Didn’t work out.  ABC News reports:

“…lobbyists for the National Rifle Association, Lockheed Martin and the American Trucking Association put on a raucus six-hour party at a downtown bar featuring music by the band “Hookers and Blow.”

These frat-boy lobbyists mingled with leading lights of the party, including Deputy Whip Bill Shuster.  Shuster explained that while he was praying for the people of the Gulf coast, there was no need to constrain the revelry.  Wisconsin delegate Jeff Larson dismissed the situation by noting that “Everyone goes through hard times.”  (Victims of Hurricane Katrina could not be reached for comment.)

But neither hookers nor blow could soften the heteroChristian resolve of these virtuous culture warriors:

“…More than a hundred people jammed a Minneapolis restaurant where waiters wore pink wigs and guests danced through the night as they wrapped themselves and their partners with pink boas.

Five pink spotlights were set up outside of the invitation-only party. ABC News reporters were told they could not enter.

Asked about the appropriateness of the gathering, Republican National Committeeman Tony Parker walked away from ABC News cameras, saying, “I don’t want to talk with you.”

Another Republican guest hid his face from cameras, wrapping a pink boa around his eyes and nose.”

“Hookers and Blow,” by the way, markets itself as “music from a more permissive era.”  McCain campaign spokesman Daddy Yankee declined to comment.

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Last night while watching the final act of the RNC convention, I noticed they played “Barracuda” as an homage to Palin’s high school basket ball nickname while the balloons dropped and I wondered to myself if Heart was cool with the RNC using their song.

Apparently not.

In a statement issued earlier today, Nancy Wilson said:

“Sarah Palin’s views and values in NO WAY represent us as American women. We ask that our song ‘Barracuda’ no longer be used to promote her image. The song ‘Barracuda’ was written in the late 70s as a scathing rant against the soulless, corporate nature of the music business, particularly for women. (The ‘barracuda’ represented the business.) While Heart did not and would not authorize the use of their song at the RNC, there’s irony in Republican strategists’ choice to make use of it there.”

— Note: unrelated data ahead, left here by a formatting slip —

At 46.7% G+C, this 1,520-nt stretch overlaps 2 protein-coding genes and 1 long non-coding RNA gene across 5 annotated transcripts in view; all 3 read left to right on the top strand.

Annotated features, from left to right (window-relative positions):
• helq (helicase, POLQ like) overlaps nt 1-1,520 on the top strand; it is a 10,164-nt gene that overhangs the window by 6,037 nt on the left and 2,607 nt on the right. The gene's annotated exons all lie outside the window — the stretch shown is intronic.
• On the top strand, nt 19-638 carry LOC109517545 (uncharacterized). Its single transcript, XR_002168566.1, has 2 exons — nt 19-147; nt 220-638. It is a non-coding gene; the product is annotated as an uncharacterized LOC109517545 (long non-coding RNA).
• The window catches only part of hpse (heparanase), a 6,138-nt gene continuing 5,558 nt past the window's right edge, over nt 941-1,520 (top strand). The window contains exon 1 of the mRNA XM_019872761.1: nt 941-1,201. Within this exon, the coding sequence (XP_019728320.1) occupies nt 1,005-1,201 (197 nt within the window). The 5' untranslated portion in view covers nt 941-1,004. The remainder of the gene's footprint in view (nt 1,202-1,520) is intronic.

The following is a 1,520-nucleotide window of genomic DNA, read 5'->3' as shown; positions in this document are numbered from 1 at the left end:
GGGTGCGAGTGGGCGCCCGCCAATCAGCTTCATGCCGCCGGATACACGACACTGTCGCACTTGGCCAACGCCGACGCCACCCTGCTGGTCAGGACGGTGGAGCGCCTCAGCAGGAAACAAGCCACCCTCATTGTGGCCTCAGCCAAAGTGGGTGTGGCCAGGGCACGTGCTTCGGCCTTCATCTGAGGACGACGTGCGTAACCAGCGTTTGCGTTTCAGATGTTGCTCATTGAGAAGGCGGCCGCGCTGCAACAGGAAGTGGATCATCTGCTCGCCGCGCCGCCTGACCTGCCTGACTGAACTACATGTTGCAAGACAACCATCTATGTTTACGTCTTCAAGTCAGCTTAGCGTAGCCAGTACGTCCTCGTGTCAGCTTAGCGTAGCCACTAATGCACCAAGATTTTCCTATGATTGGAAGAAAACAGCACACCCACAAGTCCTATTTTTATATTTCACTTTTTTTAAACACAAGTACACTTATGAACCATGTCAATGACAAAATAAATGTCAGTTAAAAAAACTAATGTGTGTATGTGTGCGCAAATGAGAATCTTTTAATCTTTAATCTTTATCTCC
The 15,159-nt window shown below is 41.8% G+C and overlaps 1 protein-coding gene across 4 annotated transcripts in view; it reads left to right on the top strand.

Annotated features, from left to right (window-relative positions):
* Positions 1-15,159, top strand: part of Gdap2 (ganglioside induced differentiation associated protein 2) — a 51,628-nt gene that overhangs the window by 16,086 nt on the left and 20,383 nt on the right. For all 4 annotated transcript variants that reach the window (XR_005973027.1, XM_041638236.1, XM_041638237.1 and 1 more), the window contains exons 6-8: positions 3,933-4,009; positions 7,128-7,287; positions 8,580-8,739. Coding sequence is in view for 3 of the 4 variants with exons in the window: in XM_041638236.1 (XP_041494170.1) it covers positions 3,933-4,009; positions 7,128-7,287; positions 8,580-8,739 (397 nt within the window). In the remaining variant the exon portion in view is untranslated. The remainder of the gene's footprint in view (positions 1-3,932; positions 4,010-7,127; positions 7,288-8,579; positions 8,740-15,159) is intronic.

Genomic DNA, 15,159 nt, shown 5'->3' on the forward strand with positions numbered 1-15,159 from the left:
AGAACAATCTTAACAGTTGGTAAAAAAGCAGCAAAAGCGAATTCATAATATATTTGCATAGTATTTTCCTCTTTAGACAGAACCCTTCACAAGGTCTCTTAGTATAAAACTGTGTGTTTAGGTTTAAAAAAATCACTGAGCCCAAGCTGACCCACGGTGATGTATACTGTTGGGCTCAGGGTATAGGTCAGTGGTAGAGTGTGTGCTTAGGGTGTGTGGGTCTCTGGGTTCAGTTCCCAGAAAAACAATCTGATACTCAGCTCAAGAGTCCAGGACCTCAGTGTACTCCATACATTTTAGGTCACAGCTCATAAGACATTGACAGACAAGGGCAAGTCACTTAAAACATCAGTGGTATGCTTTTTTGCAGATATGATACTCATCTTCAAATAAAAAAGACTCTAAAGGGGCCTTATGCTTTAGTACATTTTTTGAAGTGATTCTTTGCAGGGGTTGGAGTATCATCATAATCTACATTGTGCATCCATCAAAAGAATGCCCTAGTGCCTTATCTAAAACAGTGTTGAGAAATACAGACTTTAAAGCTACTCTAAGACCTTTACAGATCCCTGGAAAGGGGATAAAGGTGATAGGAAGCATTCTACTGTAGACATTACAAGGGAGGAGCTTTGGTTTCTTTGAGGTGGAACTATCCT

This isn’t the first time Republicans have (rightfully) gotten flack for using songs written by leftist. Reagan’s misuse of that particular antiwar ballad by Springsteen is well known but fewer people know that John Mellencamp sent a cease and desist letter to the Mccain camp during the primary because they kept playing “Our Country“. Mellencamp was an Edwards man because, you know, populists with the accents of good ol’ boys got to stick together.

The common thread of these songs are that they’re overwhelmingly inappropriate for the RNC if you actually listen to the lyrics. I mean come on–Female empowerment against sexist business practices? Compassion (in the form of social services) for the working class? Anti-War anything? Now maybe I’m not giving the GOP enough credit–Maybe they’re just so mind-blowingly POMO that my provincial mind cannot wrap my head around it. Sort of like playing Rage Against the Machine to torture prisoners at Gitmo. They’re not appropriating these things out of ignorance, but out of sheer spite toward the liberals who love them.

Hey, it’s possible!

–Maybe.

And now, a word from New Jersey Senator Bruce Springsteen.

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Under unrelenting questioning from Jay Leno, McCain throws the POW card:

“For a million dollars,” Jay Leno asked Sen. John McCain, R-Ariz., today, “how many houses do you have?”

“Could I just mention to you, Jay, that, at a moment of seriousness. I spent five-and-a-half years in a prison cell,” McCain said. “I didn’t have a house. I didn’t have a kitchen table. I didn’t have a table. I didn’t have a chair. And I didn’t spend those five-and-a-half years because, not because I wanted to get a house when I got out.”

I know Obama is supposed to be the one with the big celebrity endorsements, but when will McCain be forced to reject and denounce “Gasolina?”

Daddy Yankee called Mr. McCain “a fighter for the Hispanic community” and “a fighter for the immigration issue.’’ Mr. McCain, who noted that his wife, Cindy, had gone to Central High School, said, “I just want to say thank you, Daddy Yankee.’’

The New York Times suggests that “Dame mas gasolina’ is usually understood as a double entendre that has little to do with fossil fuels,” while the Los Angeles Times doubts McCain would have name-dropped the song if he had known it was “loaded with sexual references.”  Though, I don’t see any contradiction with his past treatment of women.  When asked about the sexual allusions, a campaign spokesman declined to comment.